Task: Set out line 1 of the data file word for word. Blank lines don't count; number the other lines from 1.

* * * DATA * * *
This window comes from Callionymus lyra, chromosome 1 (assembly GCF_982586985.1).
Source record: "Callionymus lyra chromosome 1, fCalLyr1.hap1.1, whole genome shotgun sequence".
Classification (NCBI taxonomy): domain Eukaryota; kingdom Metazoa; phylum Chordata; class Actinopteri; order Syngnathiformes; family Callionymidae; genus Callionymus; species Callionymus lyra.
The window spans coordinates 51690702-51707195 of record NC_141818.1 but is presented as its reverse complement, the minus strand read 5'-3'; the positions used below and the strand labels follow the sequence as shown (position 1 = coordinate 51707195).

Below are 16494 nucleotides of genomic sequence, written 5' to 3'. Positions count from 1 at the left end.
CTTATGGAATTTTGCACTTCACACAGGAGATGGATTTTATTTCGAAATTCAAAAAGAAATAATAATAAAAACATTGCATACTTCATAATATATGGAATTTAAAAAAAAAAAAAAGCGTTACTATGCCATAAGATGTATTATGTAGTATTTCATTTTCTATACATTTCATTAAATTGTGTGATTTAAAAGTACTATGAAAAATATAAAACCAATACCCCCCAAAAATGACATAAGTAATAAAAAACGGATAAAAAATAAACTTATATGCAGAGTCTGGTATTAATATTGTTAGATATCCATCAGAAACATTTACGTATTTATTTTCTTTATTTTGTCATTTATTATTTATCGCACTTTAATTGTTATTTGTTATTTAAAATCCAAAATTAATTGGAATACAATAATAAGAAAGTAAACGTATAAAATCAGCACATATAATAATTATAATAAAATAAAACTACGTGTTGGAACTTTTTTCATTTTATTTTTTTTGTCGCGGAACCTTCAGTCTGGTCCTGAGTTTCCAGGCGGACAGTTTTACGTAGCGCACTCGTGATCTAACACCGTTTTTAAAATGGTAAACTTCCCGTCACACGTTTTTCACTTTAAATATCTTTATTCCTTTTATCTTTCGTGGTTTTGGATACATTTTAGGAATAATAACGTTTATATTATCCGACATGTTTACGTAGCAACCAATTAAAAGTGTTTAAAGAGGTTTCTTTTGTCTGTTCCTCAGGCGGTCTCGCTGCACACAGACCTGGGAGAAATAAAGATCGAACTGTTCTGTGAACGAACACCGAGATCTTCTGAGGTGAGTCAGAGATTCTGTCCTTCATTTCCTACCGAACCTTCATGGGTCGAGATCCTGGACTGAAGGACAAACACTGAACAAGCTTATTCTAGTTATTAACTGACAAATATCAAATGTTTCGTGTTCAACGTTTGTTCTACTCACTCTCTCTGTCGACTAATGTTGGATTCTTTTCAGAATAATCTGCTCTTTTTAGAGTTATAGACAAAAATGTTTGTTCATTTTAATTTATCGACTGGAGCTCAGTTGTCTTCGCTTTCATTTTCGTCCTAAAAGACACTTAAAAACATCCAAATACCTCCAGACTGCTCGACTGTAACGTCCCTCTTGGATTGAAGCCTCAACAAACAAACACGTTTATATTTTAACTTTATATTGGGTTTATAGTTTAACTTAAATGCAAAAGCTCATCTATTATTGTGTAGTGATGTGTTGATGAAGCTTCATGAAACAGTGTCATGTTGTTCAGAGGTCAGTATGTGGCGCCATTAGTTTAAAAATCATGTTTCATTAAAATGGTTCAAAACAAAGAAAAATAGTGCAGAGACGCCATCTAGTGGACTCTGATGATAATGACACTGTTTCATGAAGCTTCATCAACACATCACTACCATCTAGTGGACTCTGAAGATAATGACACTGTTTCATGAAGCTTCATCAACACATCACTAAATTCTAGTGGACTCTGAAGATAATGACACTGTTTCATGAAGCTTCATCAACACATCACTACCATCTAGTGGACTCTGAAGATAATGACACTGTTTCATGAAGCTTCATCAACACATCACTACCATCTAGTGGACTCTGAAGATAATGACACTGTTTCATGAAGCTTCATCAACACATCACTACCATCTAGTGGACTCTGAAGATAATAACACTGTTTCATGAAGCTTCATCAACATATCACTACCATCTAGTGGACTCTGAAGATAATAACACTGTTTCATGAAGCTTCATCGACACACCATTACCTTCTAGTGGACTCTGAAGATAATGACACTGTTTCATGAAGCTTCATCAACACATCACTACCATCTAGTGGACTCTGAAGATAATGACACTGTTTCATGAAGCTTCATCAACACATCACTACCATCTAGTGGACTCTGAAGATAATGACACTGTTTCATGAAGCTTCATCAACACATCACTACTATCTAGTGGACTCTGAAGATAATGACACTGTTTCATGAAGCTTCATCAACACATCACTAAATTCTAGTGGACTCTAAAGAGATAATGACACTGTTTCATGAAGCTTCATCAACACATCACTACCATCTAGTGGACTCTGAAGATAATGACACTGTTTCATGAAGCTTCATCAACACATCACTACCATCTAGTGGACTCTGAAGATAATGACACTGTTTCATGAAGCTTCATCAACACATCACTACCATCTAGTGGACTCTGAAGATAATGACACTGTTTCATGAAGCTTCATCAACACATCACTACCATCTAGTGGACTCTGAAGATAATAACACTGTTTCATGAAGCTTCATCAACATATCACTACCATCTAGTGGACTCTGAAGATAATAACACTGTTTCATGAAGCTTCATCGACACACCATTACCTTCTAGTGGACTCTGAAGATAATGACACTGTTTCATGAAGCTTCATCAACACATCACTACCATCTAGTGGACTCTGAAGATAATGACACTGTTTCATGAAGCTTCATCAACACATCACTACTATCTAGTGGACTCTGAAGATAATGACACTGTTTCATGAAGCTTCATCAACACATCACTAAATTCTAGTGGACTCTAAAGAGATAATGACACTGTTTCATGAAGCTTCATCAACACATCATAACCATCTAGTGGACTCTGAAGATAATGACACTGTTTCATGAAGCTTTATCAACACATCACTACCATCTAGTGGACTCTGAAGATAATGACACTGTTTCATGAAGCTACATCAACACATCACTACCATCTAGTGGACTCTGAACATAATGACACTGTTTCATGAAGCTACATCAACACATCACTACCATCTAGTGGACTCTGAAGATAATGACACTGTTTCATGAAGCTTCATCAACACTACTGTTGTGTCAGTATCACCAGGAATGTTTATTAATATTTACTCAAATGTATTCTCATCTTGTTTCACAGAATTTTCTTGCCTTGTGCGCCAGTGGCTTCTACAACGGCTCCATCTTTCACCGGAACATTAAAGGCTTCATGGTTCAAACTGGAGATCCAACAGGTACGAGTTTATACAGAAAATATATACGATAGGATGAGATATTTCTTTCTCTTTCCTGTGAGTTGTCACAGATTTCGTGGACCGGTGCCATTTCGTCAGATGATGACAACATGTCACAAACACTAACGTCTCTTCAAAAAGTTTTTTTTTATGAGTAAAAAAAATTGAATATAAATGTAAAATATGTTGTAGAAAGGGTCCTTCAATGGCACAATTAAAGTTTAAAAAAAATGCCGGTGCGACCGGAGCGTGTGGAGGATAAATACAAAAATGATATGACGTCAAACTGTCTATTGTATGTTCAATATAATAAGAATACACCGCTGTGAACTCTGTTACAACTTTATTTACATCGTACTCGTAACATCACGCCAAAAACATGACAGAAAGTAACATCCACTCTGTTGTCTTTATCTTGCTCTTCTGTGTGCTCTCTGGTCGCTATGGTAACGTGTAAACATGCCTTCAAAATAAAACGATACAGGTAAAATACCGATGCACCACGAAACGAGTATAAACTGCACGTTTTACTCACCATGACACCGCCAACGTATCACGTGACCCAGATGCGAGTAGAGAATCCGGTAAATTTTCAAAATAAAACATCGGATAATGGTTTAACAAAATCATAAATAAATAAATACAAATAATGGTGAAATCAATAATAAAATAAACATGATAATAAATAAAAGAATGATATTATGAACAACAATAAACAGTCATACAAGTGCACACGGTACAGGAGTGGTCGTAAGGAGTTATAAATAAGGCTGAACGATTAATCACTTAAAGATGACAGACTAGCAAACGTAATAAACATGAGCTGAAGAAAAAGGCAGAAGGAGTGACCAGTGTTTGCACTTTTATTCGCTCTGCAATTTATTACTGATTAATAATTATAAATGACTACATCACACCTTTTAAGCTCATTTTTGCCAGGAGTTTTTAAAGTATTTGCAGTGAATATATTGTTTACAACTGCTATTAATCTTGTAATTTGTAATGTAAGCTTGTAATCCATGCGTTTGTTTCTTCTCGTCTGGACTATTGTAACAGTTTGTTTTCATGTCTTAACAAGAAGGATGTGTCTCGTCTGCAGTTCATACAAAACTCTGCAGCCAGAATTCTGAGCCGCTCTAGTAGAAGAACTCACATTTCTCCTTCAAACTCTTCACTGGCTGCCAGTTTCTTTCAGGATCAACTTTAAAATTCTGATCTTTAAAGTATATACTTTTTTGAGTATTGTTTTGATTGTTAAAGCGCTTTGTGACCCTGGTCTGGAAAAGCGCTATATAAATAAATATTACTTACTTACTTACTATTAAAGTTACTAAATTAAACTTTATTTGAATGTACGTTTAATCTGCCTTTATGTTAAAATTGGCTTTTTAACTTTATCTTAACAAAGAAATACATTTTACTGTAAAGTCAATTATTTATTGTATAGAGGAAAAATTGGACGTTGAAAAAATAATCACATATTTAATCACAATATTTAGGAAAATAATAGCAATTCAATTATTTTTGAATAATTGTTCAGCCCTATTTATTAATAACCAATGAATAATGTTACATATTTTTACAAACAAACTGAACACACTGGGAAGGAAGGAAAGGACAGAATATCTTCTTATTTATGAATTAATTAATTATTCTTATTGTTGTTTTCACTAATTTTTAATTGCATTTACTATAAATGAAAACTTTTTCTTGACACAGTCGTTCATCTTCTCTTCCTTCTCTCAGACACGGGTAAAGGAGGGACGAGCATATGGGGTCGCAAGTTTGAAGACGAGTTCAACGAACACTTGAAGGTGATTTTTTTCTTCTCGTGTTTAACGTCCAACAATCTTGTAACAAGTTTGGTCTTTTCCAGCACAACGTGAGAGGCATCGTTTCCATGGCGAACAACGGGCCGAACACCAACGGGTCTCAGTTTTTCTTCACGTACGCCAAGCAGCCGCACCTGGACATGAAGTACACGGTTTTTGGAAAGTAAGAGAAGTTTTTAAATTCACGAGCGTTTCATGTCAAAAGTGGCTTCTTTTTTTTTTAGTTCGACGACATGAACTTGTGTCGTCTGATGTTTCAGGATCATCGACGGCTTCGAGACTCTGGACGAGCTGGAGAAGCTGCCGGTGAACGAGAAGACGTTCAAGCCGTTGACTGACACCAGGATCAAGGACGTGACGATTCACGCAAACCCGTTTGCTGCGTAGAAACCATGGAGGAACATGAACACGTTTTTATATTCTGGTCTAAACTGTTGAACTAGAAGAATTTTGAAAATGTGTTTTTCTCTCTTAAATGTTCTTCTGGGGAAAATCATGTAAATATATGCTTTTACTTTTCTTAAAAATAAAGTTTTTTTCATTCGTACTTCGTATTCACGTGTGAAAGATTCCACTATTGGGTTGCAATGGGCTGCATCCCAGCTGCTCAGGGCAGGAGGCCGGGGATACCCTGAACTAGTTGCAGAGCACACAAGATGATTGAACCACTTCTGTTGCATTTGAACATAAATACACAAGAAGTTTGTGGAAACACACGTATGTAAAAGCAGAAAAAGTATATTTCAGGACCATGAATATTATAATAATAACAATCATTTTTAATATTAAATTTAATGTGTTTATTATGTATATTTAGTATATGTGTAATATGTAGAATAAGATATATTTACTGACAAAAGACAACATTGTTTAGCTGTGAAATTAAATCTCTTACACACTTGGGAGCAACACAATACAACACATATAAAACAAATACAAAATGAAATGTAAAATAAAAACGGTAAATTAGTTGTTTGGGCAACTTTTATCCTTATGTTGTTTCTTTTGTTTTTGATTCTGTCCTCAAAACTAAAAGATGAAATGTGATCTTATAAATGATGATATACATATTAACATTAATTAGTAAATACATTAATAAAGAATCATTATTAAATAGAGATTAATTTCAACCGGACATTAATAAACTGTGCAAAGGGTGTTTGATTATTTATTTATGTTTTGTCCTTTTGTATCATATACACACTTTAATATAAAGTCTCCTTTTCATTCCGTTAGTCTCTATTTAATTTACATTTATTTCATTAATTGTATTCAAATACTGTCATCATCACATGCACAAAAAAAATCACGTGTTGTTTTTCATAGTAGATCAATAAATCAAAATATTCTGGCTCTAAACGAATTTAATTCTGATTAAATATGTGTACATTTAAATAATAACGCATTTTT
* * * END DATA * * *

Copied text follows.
This window comes from Callionymus lyra, chromosome 1 (assembly GCF_982586985.1).